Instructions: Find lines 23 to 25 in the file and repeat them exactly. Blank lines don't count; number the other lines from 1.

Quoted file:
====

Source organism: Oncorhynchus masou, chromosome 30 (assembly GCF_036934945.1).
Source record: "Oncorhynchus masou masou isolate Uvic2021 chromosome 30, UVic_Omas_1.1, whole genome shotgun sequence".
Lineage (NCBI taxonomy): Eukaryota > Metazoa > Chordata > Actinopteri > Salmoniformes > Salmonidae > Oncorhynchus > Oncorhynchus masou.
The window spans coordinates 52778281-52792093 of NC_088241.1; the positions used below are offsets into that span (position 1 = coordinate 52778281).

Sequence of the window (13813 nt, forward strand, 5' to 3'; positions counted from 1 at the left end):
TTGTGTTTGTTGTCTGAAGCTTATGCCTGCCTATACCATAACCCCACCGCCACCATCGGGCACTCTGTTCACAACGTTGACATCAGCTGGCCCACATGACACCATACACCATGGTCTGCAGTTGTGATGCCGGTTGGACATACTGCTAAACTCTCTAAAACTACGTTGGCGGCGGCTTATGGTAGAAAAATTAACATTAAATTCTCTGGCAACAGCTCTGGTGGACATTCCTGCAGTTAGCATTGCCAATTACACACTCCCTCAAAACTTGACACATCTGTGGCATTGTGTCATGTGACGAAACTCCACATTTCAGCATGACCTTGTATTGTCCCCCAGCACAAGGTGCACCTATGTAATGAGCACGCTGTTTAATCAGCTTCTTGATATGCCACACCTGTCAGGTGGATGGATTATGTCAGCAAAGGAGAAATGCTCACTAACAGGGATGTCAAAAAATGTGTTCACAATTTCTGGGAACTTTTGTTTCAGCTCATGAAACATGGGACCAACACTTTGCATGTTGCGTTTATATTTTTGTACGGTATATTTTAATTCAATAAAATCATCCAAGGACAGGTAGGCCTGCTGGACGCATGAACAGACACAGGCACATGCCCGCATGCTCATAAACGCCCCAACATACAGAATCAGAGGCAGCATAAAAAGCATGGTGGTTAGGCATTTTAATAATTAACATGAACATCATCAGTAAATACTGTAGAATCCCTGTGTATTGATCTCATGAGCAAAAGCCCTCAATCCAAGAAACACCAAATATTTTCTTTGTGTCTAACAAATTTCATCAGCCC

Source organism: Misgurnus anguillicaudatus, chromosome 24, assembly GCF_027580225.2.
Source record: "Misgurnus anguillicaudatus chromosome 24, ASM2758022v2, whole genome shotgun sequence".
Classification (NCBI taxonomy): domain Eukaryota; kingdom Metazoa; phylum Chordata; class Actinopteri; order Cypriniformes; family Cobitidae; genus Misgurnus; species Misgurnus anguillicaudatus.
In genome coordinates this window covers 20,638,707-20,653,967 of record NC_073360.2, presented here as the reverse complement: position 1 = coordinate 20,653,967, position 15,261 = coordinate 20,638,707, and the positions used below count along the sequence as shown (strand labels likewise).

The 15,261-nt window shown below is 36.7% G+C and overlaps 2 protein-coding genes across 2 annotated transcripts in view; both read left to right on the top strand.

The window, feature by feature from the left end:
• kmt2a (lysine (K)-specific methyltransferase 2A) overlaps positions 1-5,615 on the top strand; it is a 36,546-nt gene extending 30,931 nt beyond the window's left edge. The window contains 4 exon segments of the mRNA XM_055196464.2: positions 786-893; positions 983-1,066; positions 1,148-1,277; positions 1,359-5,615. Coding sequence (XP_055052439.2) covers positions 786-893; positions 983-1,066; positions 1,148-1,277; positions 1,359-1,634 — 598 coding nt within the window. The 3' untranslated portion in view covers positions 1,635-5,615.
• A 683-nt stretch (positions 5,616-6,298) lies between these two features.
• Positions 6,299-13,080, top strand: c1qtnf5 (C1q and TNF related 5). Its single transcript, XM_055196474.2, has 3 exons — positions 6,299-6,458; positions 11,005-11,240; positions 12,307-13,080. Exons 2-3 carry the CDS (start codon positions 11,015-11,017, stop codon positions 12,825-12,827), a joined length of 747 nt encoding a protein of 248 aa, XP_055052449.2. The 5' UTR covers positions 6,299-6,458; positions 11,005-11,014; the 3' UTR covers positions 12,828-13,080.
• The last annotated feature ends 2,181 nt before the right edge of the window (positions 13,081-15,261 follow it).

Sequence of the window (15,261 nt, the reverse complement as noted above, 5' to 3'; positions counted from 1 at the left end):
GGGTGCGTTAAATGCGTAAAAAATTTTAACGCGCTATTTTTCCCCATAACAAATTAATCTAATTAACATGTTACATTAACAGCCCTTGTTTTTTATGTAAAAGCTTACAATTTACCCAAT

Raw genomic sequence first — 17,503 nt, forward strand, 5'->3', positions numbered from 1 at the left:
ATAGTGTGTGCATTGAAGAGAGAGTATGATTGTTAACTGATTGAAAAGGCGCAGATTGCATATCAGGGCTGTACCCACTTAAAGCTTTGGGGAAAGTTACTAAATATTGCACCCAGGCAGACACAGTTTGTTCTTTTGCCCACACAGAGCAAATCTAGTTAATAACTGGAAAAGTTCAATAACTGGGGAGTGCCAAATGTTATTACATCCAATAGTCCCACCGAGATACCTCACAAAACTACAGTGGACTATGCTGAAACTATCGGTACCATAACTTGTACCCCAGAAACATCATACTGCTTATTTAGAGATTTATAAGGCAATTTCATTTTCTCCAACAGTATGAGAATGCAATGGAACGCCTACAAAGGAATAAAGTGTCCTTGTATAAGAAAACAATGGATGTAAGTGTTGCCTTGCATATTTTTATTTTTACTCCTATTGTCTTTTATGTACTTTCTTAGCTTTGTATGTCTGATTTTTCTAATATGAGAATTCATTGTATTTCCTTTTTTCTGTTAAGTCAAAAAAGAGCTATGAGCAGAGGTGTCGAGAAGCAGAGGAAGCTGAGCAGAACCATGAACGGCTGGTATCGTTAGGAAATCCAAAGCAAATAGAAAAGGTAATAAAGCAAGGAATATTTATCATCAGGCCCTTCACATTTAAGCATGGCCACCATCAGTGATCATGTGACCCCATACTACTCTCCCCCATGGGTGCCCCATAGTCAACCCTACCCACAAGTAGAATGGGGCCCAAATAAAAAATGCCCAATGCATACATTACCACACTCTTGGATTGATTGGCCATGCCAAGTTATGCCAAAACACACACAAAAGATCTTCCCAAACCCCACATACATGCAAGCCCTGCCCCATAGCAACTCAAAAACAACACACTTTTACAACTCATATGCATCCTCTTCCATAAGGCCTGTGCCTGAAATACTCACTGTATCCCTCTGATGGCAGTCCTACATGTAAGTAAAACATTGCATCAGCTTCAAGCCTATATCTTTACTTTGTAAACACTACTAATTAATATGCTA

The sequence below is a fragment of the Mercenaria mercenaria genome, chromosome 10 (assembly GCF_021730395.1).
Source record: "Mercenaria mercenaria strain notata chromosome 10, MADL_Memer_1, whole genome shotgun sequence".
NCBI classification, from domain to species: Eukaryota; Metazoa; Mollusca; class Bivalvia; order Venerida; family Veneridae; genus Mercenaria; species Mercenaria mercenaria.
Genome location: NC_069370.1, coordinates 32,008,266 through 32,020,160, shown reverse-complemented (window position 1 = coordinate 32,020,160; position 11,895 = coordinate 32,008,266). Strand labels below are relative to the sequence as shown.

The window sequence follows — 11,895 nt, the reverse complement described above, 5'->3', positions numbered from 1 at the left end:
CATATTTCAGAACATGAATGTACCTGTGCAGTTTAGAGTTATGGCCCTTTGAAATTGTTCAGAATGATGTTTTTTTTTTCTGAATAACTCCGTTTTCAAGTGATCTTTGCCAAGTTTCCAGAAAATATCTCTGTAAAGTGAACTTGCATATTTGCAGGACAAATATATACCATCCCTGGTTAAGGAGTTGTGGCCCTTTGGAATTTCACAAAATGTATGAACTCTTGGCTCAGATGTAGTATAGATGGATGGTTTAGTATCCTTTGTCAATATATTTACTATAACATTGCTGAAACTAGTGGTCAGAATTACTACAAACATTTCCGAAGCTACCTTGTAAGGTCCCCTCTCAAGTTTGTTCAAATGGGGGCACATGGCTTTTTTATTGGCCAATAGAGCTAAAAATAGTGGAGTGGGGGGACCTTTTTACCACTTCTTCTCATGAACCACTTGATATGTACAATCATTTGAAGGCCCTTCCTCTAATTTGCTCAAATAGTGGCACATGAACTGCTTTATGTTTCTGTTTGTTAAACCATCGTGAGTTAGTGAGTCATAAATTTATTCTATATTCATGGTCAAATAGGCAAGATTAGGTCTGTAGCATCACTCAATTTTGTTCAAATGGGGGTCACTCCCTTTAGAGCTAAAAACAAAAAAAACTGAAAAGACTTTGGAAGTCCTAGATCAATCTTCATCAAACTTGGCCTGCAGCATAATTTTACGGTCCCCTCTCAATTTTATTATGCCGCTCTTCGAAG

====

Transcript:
NCBI classification, from domain to species: Eukaryota; Metazoa; Mollusca; class Bivalvia; order Venerida; family Veneridae; genus Mercenaria; species Mercenaria mercenaria.
Genome location: NC_069370.1, coordinates 32,008,266 through 32,020,160, shown reverse-complemented (window position 1 = coordinate 32,020,160; position 11,895 = coordinate 32,008,266). Strand labels below are relative to the sequence as shown.

The window sequence follows — 11,895 nt, the reverse complement described above, 5'->3', positions numbered from 1 at the left end: